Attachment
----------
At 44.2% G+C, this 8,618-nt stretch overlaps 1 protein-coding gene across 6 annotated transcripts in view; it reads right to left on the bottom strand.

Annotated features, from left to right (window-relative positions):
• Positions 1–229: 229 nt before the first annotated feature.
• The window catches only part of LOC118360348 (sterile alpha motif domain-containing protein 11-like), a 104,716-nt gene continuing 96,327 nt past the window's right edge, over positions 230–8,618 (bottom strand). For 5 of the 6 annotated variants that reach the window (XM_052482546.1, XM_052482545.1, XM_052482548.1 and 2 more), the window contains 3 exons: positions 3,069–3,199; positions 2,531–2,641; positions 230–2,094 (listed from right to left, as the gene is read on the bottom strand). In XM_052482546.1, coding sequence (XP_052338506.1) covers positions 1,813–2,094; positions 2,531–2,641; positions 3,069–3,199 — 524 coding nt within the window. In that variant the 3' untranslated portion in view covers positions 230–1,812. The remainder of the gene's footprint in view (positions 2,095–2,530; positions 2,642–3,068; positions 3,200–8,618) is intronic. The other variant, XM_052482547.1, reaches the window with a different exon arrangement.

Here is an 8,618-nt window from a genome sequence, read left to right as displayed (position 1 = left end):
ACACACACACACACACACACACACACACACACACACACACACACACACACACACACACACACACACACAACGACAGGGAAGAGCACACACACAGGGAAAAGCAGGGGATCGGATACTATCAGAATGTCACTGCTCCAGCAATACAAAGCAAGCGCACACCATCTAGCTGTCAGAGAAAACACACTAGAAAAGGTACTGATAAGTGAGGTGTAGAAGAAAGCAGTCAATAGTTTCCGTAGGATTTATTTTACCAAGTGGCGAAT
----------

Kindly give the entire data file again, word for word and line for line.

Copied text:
At 44.2% G+C, this 8,618-nt stretch overlaps 1 protein-coding gene across 6 annotated transcripts in view; it reads right to left on the bottom strand.

Annotated features, from left to right (window-relative positions):
• Positions 1–229: 229 nt before the first annotated feature.
• The window catches only part of LOC118360348 (sterile alpha motif domain-containing protein 11-like), a 104,716-nt gene continuing 96,327 nt past the window's right edge, over positions 230–8,618 (bottom strand). For 5 of the 6 annotated variants that reach the window (XM_052482546.1, XM_052482545.1, XM_052482548.1 and 2 more), the window contains 3 exons: positions 3,069–3,199; positions 2,531–2,641; positions 230–2,094 (listed from right to left, as the gene is read on the bottom strand). In XM_052482546.1, coding sequence (XP_052338506.1) covers positions 1,813–2,094; positions 2,531–2,641; positions 3,069–3,199 — 524 coding nt within the window. In that variant the 3' untranslated portion in view covers positions 230–1,812. The remainder of the gene's footprint in view (positions 2,095–2,530; positions 2,642–3,068; positions 3,200–8,618) is intronic. The other variant, XM_052482547.1, reaches the window with a different exon arrangement.

Here is an 8,618-nt window from a genome sequence, read left to right as displayed (position 1 = left end):
ACACACACACACACACACACACACACACACACACACACACACACACACACACACACACACACACACACAACGACAGGGAAGAGCACACACACAGGGAAAAGCAGGGGATCGGATACTATCAGAATGTCACTGCTCCAGCAATACAAAGCAAGCGCACACCATCTAGCTGTCAGAGAAAACACACTAGAAAAGGTACTGATAAGTGAGGTGTAGAAGAAAGCAGTCAATAGTTTCCGTAGGATTTATTTTACCAAGTGGCGAAT